Reflections of the Care Leavers report – Save Our Children.

Evening everyone

I was prompted to write this blog, after reading the well meaning, and in parts, excellent, report published through various LAC and Care Leavers Charities – Save Our Children – concerning missed opportunities to support Care Leavers in The Children’s and Families Bill.

Whilst I wholeheartedly agree with the requests of the report, I feel totally let down by these caring Organisations, asking for the age of Care Leavers who need support to be raised to age 25. Allow me a moment to take you through where I was at age 25.

I had 2 happy children, and an ex husband (This was a positive)

I had just started my first paid job, after working for 2 years in a voluntary capacity at my local CAB.

I had read through all 13 volumes, took 6 months, of my Social Services files.

To cope with the above, well deserved I felt at the time, I began to open a bottle of wine every night….

The progression to choosing to open a bottle, or 2, or 3, quickly moved from choice to need..

My head and heart had all but suffocated under the recurring nightmares of my childhood…

Emotionally and spiritually, a breakdown was in the post…..

At 32 it was delivered.

At 38 I have recovered, and continue to recover.

So you see, age 25 as a Care Leaver means absolutely nothing, and actually, although I needed emotional and practical support before this, I needed it far more once I hit the age of 30.

Care Leavers are individual.

If I am able to access support until I reach 25, what happens if my emotional rock bottom happens at 36? I no longer qualify as needing support?

Would I turn my daughter away after the age of 25 – no.

Should I – no.

Where has this age come from? I’m concerned, very, that the continued fight to be recognised as a Care Leaver in need, only until you reach a magical age of 25, by these charities, detracts from the reality above.

I’m also a little angry – I feel not listened to – nothing changes there you may think if reading this as a Care Leaver. But, in my case is not true in all areas. I am being listened to by the non Care Leaver Organisations, and am being listened to by LAC Services, which puzzles me even further.

My fear is, to not listen to the very Care Leavers who you claim to care about – but only until they reach 25 –  breeds complacency and tunnel vision unsustainable strategies.


Jenny aka Hackney Child age 38.


10 thoughts on “Reflections of the Care Leavers report – Save Our Children.

  1. Brilliantly put jenny, This age cut off point has always been an issue with me. even holiday firms now call a 12yr old an adult! Or you cant drink until your 18 but you can get married at 16!!! Care MUST be ongoing. I as an old social worker, I wouldnt dream of saying, sorry I cant hear you ’cause your over 25!!! WTF !!!

  2. Hey there, the idea that there should have been support after leaving care comes as a pleasant revelation to me…I so wish there had been something for me..I can’t describe in words how much I needed help…perhaps denial had a part to play…I was a a survivor after all! I thought I was grown up and streetwise at a very young age, it’s laughable now when I look back at how vulnerable and needy I really was. I remember after my daughter was born (I was 19 ) calling a care home that I was in when I was 14, it had a family unit, I was so desperately alone, frightened and in need of support. I tried to get myself back in care!!!! Unfortunately the facility had closed and was just an administration building, my heart was so heavy after that phone call I was so desperate…ironic really as the whole time I spent in care I ran away at every opportunity! Eventually I was diagnosed with depression and had the support of the medical profession I received weekly OT sessions from a lovely and well meaning therapist we reached a point of stagnation I think and she moved on.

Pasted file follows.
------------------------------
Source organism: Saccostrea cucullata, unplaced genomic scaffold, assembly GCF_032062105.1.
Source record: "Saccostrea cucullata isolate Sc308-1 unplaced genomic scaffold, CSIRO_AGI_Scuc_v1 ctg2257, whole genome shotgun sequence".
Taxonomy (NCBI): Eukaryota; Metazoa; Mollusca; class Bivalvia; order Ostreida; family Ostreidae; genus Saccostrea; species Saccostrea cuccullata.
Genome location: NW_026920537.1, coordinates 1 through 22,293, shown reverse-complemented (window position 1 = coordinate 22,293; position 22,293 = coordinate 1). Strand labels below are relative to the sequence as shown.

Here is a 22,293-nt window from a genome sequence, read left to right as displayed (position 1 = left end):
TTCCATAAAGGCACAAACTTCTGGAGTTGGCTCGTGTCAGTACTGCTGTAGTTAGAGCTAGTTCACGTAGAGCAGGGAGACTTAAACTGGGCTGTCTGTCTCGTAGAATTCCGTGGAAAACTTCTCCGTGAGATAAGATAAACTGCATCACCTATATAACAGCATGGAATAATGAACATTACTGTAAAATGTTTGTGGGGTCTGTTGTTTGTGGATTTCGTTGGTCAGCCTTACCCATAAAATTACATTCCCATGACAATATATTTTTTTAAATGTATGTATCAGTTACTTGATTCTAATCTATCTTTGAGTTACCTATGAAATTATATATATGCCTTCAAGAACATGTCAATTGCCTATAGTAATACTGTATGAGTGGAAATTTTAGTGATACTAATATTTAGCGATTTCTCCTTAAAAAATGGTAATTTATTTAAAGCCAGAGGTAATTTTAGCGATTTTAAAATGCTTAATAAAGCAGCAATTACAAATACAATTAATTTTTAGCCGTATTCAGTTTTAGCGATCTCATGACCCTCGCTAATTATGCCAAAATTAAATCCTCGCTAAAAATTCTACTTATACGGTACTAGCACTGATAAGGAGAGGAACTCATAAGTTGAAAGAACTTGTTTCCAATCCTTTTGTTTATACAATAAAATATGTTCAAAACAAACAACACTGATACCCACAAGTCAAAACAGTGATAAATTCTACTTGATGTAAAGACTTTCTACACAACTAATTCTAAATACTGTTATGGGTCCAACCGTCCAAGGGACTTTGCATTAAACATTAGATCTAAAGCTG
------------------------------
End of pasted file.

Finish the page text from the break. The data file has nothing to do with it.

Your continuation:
I could go on really until the present day and I am wondering where the support I perhaps needed would’ve ended, could it be funded, of course I don’t have the answers for that; sometimes I feel hopeless and wonder if I’m permanently damaged by my past and if I’ll ever get to feel how other people look 😉 I haven’t made a typo there, and I’m also aware that all people have their struggles.x

      1. Hey jenny, I would love to meet on Monday 😉 I’ve just called work and I can have the afternoon off! Have you still got my phone number? Text me time and place please xxxx

    1. Bee it is not hopeless. It really shows the isolation out there when people don’t know where to go. Us and Jenny are working on something that may lessen the isolation for children in care and forge strong and real links for people to move on with. We suggest meet with Jenny, she’ll motivate you and set you straight 🙂

      1. B – just messaged you on facebook – I get the way you are feeling, but also know that you are a fantastic mum, and like me, are a survivor. Lets meet on Monday x

  3. Powerful message that needs to be heard and acknowledged. This should be in a broadsheet and not just on your brilliant blog x

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